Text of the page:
NF1 is a critical regulator of muscle development and metabolism
There is emerging evidence for reduced muscle function in children with neurofibromatosis type 1 (NF1). We have examined three murine models featuring NF1 deficiency in muscle to study the effect on muscle function as well as any underlying pathophysiology. The Nf1(+/-) mouse exhibited no differences in overall weight, lean tissue mass, fiber size, muscle weakness as measured by grip strength or muscle atrophy-recovery with limb disuse, although this model lacks many other characteristic features of the human disease. Next, muscle-specific knockout mice (Nf1muscle(-/-)) were generated and they exhibited a failure to thrive leading to neonatal lethality. Intramyocellular lipid accumulations were observed by electron microscopy and Oil Red O staining. More mature muscle specimens lacking Nf1 expression taken from the limb-specific Nf1Prx1(-/-) conditional knockout line showed a 10-fold increase in muscle triglyceride content. Enzyme assays revealed a significant increase in the activities of oxidative metabolism enzymes in the Nf1Prx1(-/-) mice. Western analyses showed increases in the expression of fatty acid synthase and the hormone leptin, as well as decreased expression of a number of fatty acid transporters in this mouse line. These data support the hypothesis that NF1 is essential for normal muscle function and survival and are the first to suggest a direct link between NF1 and mitochondrial fatty acid metabolism.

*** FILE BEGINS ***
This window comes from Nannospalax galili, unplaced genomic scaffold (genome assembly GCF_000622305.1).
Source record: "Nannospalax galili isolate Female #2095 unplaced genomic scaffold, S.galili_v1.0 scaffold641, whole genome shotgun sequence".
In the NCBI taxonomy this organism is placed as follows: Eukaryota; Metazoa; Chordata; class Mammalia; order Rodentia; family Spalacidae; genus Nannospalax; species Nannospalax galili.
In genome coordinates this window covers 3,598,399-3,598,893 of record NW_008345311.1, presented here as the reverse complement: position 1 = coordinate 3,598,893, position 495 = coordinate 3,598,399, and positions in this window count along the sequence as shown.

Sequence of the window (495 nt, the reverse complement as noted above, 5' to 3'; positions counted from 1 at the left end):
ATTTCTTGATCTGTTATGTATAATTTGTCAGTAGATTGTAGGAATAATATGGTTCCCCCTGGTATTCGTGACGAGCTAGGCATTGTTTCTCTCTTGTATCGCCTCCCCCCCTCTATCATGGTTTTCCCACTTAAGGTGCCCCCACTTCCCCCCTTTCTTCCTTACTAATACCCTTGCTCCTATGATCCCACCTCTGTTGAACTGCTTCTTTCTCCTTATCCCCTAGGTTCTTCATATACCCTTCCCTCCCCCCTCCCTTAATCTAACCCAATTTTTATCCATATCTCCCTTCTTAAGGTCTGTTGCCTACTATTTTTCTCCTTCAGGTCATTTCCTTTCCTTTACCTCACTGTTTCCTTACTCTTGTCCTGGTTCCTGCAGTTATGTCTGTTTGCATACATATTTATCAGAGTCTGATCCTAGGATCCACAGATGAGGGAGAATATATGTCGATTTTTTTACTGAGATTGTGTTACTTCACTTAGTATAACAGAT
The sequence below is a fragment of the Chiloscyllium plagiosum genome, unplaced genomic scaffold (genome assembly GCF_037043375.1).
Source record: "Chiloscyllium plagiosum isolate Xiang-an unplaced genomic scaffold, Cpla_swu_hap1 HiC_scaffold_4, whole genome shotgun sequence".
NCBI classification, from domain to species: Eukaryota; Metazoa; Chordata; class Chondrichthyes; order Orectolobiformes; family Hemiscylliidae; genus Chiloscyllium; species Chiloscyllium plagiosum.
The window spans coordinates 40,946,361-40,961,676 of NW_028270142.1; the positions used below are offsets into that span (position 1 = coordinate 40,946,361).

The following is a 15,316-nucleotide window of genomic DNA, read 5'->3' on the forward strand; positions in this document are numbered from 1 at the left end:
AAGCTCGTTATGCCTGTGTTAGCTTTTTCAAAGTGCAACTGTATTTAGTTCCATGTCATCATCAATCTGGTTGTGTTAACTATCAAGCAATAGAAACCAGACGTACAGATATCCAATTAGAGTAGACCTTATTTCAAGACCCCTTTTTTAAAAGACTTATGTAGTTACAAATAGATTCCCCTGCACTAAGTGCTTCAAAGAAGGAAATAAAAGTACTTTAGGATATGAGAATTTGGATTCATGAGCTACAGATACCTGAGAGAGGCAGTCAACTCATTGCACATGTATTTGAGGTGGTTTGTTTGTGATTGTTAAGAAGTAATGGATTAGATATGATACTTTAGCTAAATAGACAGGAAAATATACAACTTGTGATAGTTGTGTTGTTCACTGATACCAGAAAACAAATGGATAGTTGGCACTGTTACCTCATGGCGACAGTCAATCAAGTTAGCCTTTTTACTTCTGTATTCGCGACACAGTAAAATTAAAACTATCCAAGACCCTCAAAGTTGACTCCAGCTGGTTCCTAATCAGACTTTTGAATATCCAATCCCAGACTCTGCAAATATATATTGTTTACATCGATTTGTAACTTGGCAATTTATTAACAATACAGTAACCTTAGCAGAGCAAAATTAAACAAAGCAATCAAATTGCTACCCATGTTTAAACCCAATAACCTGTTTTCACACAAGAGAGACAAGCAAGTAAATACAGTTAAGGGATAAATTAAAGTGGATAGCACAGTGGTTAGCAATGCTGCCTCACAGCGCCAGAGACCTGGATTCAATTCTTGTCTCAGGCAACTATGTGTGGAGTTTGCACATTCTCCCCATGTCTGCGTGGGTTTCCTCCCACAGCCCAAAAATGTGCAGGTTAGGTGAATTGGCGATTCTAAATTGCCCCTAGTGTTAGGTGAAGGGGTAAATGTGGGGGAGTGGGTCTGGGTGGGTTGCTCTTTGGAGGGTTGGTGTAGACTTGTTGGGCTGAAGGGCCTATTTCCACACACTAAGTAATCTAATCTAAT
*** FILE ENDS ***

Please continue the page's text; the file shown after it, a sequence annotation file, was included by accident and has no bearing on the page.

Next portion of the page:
|ISBN||1460-2083 (Electronic) 0964-6906 (Linking)|
|Authors||Sullivan, K.; El-Hoss, J.; Quinlan, K. G.; Deo, N.; Garton, F.; Seto, J. T.; Gdalevitch, M.; Turner, N.; Cooney, G. J.; Kolanczyk, M.; North, K. N.; Little, D. G.; Schindeler, A.;|
|Publisher Name||HUMAN MOLECULAR GENETICS|
|Published Date||2014-01-01 00:00:00|
|URL link to publisher's version||http://www.ncbi.nlm.nih.gov/pubmed/24163128|
|OpenAccess link to author's accepted manuscript version||https://publications.gimr.garvan.org.au/open-access/12444|